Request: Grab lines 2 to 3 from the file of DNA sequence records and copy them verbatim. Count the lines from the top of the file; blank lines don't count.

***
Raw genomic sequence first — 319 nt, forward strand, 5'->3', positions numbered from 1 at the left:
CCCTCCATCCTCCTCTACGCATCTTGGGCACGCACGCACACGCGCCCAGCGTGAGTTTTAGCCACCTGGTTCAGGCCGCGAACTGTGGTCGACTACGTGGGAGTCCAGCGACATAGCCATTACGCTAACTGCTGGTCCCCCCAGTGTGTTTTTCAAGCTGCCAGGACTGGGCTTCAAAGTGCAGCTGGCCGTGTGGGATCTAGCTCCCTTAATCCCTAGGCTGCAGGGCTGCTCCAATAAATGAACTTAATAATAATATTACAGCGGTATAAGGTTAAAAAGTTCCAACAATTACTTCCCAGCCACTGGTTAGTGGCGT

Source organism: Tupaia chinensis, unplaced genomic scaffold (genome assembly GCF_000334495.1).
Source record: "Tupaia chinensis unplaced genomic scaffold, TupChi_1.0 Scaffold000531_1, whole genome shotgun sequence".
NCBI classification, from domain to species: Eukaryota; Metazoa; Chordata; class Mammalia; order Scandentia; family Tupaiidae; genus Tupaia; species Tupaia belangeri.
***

CCCTCCATCCTCCTCTACGCATCTTGGGCACGCACGCACACGCGCCCAGCGTGAGTTTTAGCCACCTGGTTCAGGCCGCGAACTGTGGTCGACTACGTGGGAGTCCAGCGACATAGCCATTACGCTAACTGCTGGTCCCCCCAGTGTGTTTTTCAAGCTGCCAGGACTGGGCTTCAAAGTGCAGCTGGCCGTGTGGGATCTAGCTCCCTTAATCCCTAGGCTGCAGGGCTGCTCCAATAAATGAACTTAATAATAATATTACAGCGGTATAAGGTTAAAAAGTTCCAACAATTACTTCCCAGCCACTGGTTAGTGGCGT

Source organism: Tupaia chinensis, unplaced genomic scaffold (genome assembly GCF_000334495.1).